I’ve been re-reading Doreen Massey‘s work on Cambridge high-tech science parks (1998), ‘the workplace constructed as a highly specialised envelope of space-time’, reflecting deep rooted dualisms of gender and science. Massey argues that these overwhelmingly male-dominated spaces reflect and provide a material basis for a particular form of masculinity; for the production of knowledge abstracted from the real world. These spaces are part of a long lineage of what Noble calls ‘a world without women’ (1992); enclosed masculine societies such as ancient monasteries and early universities, engaged in ‘capturing … the kind of knowledge production which was to receive the highest social valuation’ (Massey 1998).
Our contemporary academy shares this lineage and despite two decades of rapid change, continues to reflect key characteristics of the late 20th century Cambridge science park. Like high-tech industry, academia is a highly competitive knowledge-based market in which employees must ‘continue to reproduce and enhance the value of their own labour power by keeping up with the literature, going to conferences, maintaining the performance of networking’ (ibid). Marketisation, communications technology and the REF have only intensified such pressures on individual academics in the last two decades. A long hours culture is the norm, sustained in part of course, by academics’ intrinsic interest in and commitment to their subject.
The most significant difference between the contemporary academy and its forebears is that today’s universities most definitely constitute a world with women, albeit under-represented in particular disciplinary spaces and in the higher echelons of management. However, as my current research Gender(s) At Work is revealing, little has changed in the underlying structure of the work environment. Universities and the academy in general still reflect the deeply internalised dualisms of Western thought, of reason and science as abstracted from daily life; of academic work predicated on the absence of responsibility for others and of social roles constructed masculine and feminine.
In the daily experience of working in the academy this plays out on the hostile border between work and home. Massey’s (male) research participants rely on (female) partners to maintain the domestic sphere; some attempt to protect their home life by not taking work home or insisting on regular start and finish times each day. For the majority of women in this world, it is a matter of negotiating the work/home boundary from a different position. Academic women frequently combine their paid workload with overall responsibility for domestic management and care and do so in the context of instant and continuous electronic communications. My research is revealing multiple ways which individuals occupy this highly complex territory.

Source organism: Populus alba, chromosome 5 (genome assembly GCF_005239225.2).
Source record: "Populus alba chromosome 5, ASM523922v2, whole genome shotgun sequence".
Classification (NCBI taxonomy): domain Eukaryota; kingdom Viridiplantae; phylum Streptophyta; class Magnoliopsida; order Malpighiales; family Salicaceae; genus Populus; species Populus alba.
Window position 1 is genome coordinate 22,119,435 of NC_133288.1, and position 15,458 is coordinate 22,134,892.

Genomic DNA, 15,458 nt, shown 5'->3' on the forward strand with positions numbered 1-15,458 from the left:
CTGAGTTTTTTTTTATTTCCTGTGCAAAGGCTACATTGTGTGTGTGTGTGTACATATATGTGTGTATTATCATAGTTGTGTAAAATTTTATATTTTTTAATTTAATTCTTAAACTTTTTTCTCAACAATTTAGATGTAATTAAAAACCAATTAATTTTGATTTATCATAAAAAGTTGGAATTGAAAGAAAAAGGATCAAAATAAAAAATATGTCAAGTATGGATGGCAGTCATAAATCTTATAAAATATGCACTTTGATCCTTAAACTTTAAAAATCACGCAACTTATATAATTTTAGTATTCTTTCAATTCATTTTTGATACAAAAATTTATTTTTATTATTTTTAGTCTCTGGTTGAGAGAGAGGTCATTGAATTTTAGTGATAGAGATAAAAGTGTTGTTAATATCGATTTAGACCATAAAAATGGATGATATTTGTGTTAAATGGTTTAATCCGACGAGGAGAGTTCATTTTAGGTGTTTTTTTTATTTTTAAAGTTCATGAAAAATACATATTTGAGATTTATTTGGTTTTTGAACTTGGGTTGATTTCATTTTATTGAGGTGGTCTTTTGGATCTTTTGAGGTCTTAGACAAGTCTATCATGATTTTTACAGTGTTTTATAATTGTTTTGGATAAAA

My re-reading of Massey coincided with an article in THE by Joanna Read on the art of hiring female leaders. Moving from the arts sector to the academy, Read has been shocked by the lack of progress in promoting women to senior management roles and in the lack of opportunities to perform senior management roles on a job-share and part-time basis. She identifies a need for culture change from University Board level in order to encourage greater diversity in decision-making bodies. Throughout the organisation she argues, women should be actively encouraged to go for promotion and to take up leadership roles, not least those who may feel constrained by the ‘glass ceiling’ and those returning from maternity leave.
It’s fascinating to consider Read’s article through Massey’s ‘scipark’ lens. Is her pragmatic solution a sign of shifting boundaries between the spheres of work and home, of recognising the incompatibility of the traditional academic identity with the reality of gendered social relations? Or does part-time and job share leadership simply reinforce the dualism of work and home without essentially disrupting the polarised structures of those spaces themselves?
Massey, D. (1998) ‘Blurring the binaries? High tech in Cambridge’ in R. Ainley (ed) New Frontiers of Space, Bodies and Gender, London: Routledge.
Noble, D. (1992) A World without Women: The Christian Clerical Culture of Western Science, New York: Alfred A. Knopf.